[¶6] On October 9, 2015, Father filed a motion to set aside the entry of default and the default divorce decree. On October 22, 2015, Father filed a request for a hearing on his motion, and on October 26, 2015, Father filed an affidavit in support of his motion, asserting that he did not receive service of the setting of the default hearing. Mother filed an objection to Father's motion to set aside the entry of default and the default divorce decree on October 28, 2015. The district court had not ruled on Father's motion at the time Father timely filed his notice of appeal to this Court on October 28, 2015. This Court stayed the appeal pending the district court's ruling on Father's motion to set aside the entry of default and default judgment. The district court entered its Order Denying Defendant's Motion to Set Aside Entry of Default and Default Decree of Divorce on August 29, 2016. Father did not appeal this ruling.[1] We lifted the stay in this matter on October 3, 2016.

         DISCUSSION

         I. Did the district court violate Father's due process rights when it held the default hearing in Father's absence?

         [¶7] Father claims that the district court violated his right to due process when it held the hearing on the default without giving him proper notice of the hearing. "Whether a trial court violated a litigant's right to due process presents a question of law that we review de novo." Rosty v. Skaj, 2012 WY 28, ¶ 16, 272 P.3d 947, 953 (Wyo. 2012).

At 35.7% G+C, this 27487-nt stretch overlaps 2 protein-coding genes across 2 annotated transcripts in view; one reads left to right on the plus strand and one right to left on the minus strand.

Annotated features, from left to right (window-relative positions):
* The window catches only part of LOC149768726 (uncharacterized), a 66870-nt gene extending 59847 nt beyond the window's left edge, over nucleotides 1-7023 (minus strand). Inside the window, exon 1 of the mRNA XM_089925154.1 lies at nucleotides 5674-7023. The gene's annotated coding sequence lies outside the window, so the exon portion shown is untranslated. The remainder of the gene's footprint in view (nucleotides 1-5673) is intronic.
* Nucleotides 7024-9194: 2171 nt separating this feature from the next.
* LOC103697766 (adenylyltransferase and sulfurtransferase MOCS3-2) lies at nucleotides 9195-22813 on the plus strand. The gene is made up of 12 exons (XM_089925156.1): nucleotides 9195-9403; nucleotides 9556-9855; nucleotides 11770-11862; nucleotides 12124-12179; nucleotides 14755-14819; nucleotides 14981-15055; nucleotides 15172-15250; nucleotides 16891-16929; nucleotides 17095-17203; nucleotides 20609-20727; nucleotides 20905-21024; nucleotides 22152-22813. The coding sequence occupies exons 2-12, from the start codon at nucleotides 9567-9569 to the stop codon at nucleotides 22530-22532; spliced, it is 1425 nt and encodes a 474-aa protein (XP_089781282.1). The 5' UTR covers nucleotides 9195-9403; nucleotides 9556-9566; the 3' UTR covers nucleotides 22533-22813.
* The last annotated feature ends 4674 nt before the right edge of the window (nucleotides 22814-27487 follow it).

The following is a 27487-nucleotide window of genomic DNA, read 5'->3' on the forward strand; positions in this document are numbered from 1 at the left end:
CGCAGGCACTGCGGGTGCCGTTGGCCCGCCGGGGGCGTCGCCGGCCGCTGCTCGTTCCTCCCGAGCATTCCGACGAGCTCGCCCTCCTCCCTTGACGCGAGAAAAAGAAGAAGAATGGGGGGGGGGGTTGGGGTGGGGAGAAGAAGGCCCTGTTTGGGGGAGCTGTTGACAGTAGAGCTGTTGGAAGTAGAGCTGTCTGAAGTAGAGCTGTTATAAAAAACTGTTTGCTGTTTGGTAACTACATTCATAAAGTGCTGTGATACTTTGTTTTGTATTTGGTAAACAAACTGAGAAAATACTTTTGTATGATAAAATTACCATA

The party claiming an infringement of his right to due process has the burden of demonstrating both that he has a protected interest and that such interest has been affected in an impermissible way. The question is whether there has been a denial of fundamental fairness.

Brush v. Davis, 2013 WY 161, ¶ 16, 315 P.3d 648, 653 (Wyo. 2013) (citations omitted). "Due process contemplates the opportunity to be heard at a meaningful time in a meaningful manner." Jones v. Jones, 903 P.2d 545, 548 (Wyo. 1995) (citation omitted).

         [¶8] The procedure for entry of default and default judgment provides the context for Father's argument. Entry of default is a "clerical act which may be performed by the clerk of court, and it does not constitute a judgment." Spitzer v. Spitzer, 777 P.2d 587, 592 (Wyo. 1989). Once default has been entered, the party in default is precluded from making any defense or assertion with respect to liability or an asserted claim. Id.; Clay v. Mountain Valley Mineral Ltd. P'ship, 2015 WY 84, ¶ 19, 351 P.3d 961, 967 (Wyo. 2015). "Although the entry of default generally establishes the fact of liability according to the complaint, it does not establish either the amount or degree of relief." McGarvin-Moberly Constr. Co. v. Welden, 897 P.2d 1310, 1314 (Wyo. 1995) (quoting Vanasse v. Ramsay, 847 P.2d 993, 997 (Wyo. 1993)). Entry of default "does not relieve the non-defaulting party of its obligation to produce an evidentiary basis for the desired relief, nor does it relieve the district court of its obligation to base its findings of fact upon such evidence." Noonan v. Noonan, 2005 WY 145, ¶ 7, 122 P.3d 964, 966 (Wyo. 2005).